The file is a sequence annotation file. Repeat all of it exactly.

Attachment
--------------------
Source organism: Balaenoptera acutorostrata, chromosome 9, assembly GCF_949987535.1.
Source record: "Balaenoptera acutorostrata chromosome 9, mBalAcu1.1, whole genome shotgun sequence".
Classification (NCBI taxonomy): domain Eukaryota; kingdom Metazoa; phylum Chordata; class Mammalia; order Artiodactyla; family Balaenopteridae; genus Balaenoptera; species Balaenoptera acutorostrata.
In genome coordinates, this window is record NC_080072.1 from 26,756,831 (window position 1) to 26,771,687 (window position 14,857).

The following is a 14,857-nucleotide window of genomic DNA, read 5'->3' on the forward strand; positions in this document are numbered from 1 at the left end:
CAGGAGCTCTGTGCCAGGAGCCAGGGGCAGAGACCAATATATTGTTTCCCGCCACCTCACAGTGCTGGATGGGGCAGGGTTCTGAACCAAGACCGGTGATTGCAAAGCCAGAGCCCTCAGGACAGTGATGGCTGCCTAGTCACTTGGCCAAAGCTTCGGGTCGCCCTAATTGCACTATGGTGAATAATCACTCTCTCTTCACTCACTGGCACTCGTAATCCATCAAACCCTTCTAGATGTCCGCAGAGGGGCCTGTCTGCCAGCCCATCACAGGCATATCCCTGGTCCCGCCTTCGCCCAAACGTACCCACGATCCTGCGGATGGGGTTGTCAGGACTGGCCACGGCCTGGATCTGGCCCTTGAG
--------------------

Source organism: Balaenoptera acutorostrata, chromosome 9, assembly GCF_949987535.1.
Source record: "Balaenoptera acutorostrata chromosome 9, mBalAcu1.1, whole genome shotgun sequence".
Classification (NCBI taxonomy): domain Eukaryota; kingdom Metazoa; phylum Chordata; class Mammalia; order Artiodactyla; family Balaenopteridae; genus Balaenoptera; species Balaenoptera acutorostrata.
In genome coordinates, this window is record NC_080072.1 from 26,756,831 (window position 1) to 26,771,687 (window position 14,857).

The following is a 14,857-nucleotide window of genomic DNA, read 5'->3' on the forward strand; positions in this document are numbered from 1 at the left end:
CAGGAGCTCTGTGCCAGGAGCCAGGGGCAGAGACCAATATATTGTTTCCCGCCACCTCACAGTGCTGGATGGGGCAGGGTTCTGAACCAAGACCGGTGATTGCAAAGCCAGAGCCCTCAGGACAGTGATGGCTGCCTAGTCACTTGGCCAAAGCTTCGGGTCGCCCTAATTGCACTATGGTGAATAATCACTCTCTCTTCACTCACTGGCACTCGTAATCCATCAAACCCTTCTAGATGTCCGCAGAGGGGCCTGTCTGCCAGCCCATCACAGGCATATCCCTGGTCCCGCCTTCGCCCAAACGTACCCACGATCCTGCGGATGGGGTTGTCAGGACTGGCCACGGCCTGGATCTGGCCCTTGAG